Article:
ROCHESTER, N.Y. — Two weeks after breaking her leg in a fall, New York Rep. Louise McIntosh Slaughter said Tuesday she is undergoing painful rehabilitation but hopes to return to Washington early next month, and her health is otherwise "fine."
The 82-year-old Democrat and her doctor spoke to reporters during a press conference at the University of Rochester Medical Center, where she expects to stay for the next week and a half while spending about three hours a day in physical therapy.
She used the occasion to dismiss as "absolutely not true" rumors that she is seriously ill as she embarks on what may be her toughest campaign in a newly redrawn district. She is being challenged by Republican Monroe County Executive Maggie Brooks.
"My health is fine; it's good," the 13-term congresswoman said. "I would not be running for office if I was about to die. I never start something I don't intend to finish."
Ms. Slaughter said she, her daughter and granddaughter were crossing a New York City street where construction was under way April 2 when she tripped on a portion that was dug up.
"I sat there and watched my left leg swell up and my left foot pointing over to the side," she said, adding it "scared my granddaughter to pieces."
Rubio's immigration push a potential lift for GOP
Florida Sen. Marco Rubio's push for a Republican version of immigration legislation looks like the answer to the GOP's namely Mitt Romney's election-year prayers.
Mr. Rubio is the telegenic son of Cuban exiles and a potential vice-presidential pick. He is pulling together a bill that would allow young illegal immigrants to remain in the United States but denies them citizenship.
Immigration policy and the fate of 11 million people here illegally have divided Republicans. Recent polls have shown a clear edge for Democrats with Hispanic voters. They overwhelmingly back the Dream Act, which would provide a pathway to citizenship to children in the United States illegally if they attend college or join the military.
Mr. Rubio's alternative bill could help the GOP make headway with Hispanics.
Pro-Obama super PAC runs ad bashing Romney
NEW YORK — An independent group supporting President Obama's re-election is spending $660,000 to run a TV ad in four states bashing Mitt Romney.
The ad by Priorities USA Action casts Mr. Romney, the likely GOP presidential nominee, as a wealthy opportunist who would cut social programs as president to give tax cuts to higher income Americans.
The ads are running in Ohio, Iowa, Florida and Virginia. All four are expected to help determine the election outcome in November.
Priorities USA Action is a super PAC founded by two former Obama White House aides. It has struggled to keep pace with Republican-leaning super PACs like American Crossroads, which is spending $1.8 million on ads in six swing states criticizing Mr. Obama's energy policies.
First lady visits air unit scheduled to close
PITTSBURGH — First lady Michelle Obama visited with military families Tuesday at an Air Force unit based outside Pittsburgh that's slated to be closed next year, saying she understood their concerns about the planned closure but providing no definitive answers about the unit's future.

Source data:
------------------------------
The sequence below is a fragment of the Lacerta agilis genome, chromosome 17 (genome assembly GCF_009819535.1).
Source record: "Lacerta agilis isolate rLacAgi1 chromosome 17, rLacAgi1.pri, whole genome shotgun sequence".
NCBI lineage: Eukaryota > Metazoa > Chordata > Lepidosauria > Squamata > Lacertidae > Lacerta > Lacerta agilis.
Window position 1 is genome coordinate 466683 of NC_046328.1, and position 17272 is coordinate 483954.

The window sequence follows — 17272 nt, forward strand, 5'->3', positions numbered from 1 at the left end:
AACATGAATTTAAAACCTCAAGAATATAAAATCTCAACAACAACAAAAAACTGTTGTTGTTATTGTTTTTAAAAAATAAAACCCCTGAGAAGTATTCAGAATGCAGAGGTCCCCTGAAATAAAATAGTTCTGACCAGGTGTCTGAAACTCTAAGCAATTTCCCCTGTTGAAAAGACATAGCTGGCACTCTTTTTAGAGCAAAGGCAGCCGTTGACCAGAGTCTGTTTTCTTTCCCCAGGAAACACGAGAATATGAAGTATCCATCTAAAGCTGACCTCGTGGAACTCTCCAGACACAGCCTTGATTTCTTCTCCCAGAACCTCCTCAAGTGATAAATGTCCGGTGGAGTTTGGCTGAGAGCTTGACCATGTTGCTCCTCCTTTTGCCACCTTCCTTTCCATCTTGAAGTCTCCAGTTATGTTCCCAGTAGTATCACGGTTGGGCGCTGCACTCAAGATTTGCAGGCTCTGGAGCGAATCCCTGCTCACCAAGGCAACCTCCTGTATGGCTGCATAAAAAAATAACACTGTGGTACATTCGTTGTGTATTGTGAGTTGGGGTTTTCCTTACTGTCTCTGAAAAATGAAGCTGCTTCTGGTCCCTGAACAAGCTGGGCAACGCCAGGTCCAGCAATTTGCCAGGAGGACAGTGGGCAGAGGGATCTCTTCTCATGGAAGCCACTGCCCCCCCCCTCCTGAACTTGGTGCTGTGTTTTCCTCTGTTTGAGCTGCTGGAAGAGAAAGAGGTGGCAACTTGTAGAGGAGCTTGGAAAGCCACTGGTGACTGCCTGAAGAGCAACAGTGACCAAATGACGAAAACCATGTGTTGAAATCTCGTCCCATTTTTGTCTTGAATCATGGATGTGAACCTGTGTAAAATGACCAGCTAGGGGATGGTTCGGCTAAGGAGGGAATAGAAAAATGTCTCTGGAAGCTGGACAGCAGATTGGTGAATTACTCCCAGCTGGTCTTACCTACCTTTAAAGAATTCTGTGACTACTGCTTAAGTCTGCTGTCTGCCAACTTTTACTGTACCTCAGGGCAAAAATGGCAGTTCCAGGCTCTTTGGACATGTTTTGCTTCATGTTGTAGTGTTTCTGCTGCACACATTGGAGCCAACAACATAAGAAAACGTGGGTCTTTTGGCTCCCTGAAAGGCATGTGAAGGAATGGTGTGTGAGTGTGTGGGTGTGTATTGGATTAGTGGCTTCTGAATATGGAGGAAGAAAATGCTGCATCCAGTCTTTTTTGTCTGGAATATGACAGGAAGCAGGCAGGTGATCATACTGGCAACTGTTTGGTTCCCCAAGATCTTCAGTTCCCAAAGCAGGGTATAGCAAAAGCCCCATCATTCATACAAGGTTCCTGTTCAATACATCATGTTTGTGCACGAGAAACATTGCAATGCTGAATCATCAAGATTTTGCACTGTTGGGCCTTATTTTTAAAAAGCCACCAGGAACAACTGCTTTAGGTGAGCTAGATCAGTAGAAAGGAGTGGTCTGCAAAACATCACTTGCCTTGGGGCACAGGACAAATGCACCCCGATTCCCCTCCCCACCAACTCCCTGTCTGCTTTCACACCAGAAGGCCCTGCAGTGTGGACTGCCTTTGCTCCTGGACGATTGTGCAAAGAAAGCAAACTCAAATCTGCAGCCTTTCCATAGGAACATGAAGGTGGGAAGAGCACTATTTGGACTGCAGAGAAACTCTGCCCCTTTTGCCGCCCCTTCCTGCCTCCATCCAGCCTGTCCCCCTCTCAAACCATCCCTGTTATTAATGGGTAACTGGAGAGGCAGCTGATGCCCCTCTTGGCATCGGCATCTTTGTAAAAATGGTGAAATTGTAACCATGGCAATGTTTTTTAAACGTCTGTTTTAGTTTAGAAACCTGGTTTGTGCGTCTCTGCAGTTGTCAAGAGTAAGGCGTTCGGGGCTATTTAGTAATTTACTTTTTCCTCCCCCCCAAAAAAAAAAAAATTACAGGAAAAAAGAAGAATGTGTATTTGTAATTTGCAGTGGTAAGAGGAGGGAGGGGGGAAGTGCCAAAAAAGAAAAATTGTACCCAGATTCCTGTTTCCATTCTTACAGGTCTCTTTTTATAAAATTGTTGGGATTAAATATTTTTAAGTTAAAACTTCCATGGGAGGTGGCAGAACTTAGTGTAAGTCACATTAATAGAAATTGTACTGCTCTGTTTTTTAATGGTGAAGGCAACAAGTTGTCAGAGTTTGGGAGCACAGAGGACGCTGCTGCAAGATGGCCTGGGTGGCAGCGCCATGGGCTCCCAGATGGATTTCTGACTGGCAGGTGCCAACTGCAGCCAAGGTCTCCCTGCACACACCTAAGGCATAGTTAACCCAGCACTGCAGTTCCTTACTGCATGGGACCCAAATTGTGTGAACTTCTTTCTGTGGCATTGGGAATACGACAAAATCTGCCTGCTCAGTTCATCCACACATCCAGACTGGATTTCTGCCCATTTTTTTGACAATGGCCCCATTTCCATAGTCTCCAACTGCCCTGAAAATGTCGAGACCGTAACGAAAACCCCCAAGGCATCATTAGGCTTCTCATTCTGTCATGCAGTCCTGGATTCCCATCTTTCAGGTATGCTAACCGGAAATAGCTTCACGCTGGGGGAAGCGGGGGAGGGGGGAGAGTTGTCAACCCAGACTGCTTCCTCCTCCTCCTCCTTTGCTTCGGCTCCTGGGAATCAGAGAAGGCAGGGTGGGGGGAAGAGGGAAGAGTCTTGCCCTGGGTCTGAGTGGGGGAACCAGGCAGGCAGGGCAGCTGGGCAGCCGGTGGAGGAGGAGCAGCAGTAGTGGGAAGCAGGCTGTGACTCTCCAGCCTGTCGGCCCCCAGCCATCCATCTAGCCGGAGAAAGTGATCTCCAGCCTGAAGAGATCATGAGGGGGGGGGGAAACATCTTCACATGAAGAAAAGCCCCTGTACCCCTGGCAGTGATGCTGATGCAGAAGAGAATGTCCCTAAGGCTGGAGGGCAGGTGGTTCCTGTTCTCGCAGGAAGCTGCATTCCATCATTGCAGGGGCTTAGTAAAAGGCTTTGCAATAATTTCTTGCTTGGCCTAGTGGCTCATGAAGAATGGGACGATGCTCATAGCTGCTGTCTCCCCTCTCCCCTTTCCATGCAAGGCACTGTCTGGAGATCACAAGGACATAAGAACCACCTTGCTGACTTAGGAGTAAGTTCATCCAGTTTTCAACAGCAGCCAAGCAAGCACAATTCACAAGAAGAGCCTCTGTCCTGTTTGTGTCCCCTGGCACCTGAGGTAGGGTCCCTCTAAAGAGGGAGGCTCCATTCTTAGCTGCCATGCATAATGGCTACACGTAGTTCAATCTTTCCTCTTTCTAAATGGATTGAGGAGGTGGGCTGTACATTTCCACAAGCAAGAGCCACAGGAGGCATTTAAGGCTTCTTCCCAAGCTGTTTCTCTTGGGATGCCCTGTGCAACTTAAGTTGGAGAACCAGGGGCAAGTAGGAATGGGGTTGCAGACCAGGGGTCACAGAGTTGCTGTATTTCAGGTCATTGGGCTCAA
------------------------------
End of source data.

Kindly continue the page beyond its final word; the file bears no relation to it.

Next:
She didn't make any formal remarks during her brief stop at the 911th Airlift Wing on Tuesday afternoon on her way to attend fundraisers in Pittsburgh, and she didn't take questions from reporters, but she couldn't avoid the local controversy.
One mother dressed her 2-year-old daughter in a red T-shirt that read "Save the 911th" and another put tiny buttons with a similar slogan on an infant's knit cap.
Senior Airman Tasha Gresco, 31, said she raised the closure issue with Mrs. Obama.
"She said that they're praying for us, hoping that the base can stay open," Airman Gresco said.
The Air Force says the seven C-130 refueling planes at the 911th are among the oldest in the fleet, and that the cuts there and at other units around the nation are necessary to comply with the administration's fiscal 2013 budget request.
7 more potential jurors dismissed in Edwards case
GREENSBORO — The federal judge overseeing the John Edwards campaign-finance trial dismissed seven more potential jurors Tuesday as part of the process to select 12 people who can fairly weigh the evidence against the former Democratic presidential candidate.
So far, U.S. District Judge Catherine C. Eagles has eliminated 54 of the 185 people summoned last week to the courthouse in Greensboro. Several of those sent home Tuesday questioned Mr. Edwards' character or expressed doubt about trusting the expected testimony of his former mistress, Rielle Hunter.
The former U.S. senator has pleaded not guilty to six criminal counts related to nearly $1 million in secret payments from two wealthy campaign donors used to hide his pregnant lover as he sought the White House in 2008. Opening arguments are set for Monday.
Senate leader gives belated endorsement
Senate Republican Leader Mitch McConnell has offered a belated endorsement of Mitt Romney for the GOP presidential nomination.
Mr. McConnell told reporters at the Capitol on Tuesday that he personally supports the former Massachusetts governor and expects him to be the nominee. The endorsement comes a week after Rick Santorum, Mr. Romney's chief opponent, suspended his campaign.
Mr. McConnell predicted a close race between Mr. Romney and President Obama and urged Republicans to rally around Mr. Romney.
Mr. McConnell announced his endorsement hours after House Speaker John A. Boehner went public with his decision to also back Mr. Romney.
• From wire dispatches and staff reports
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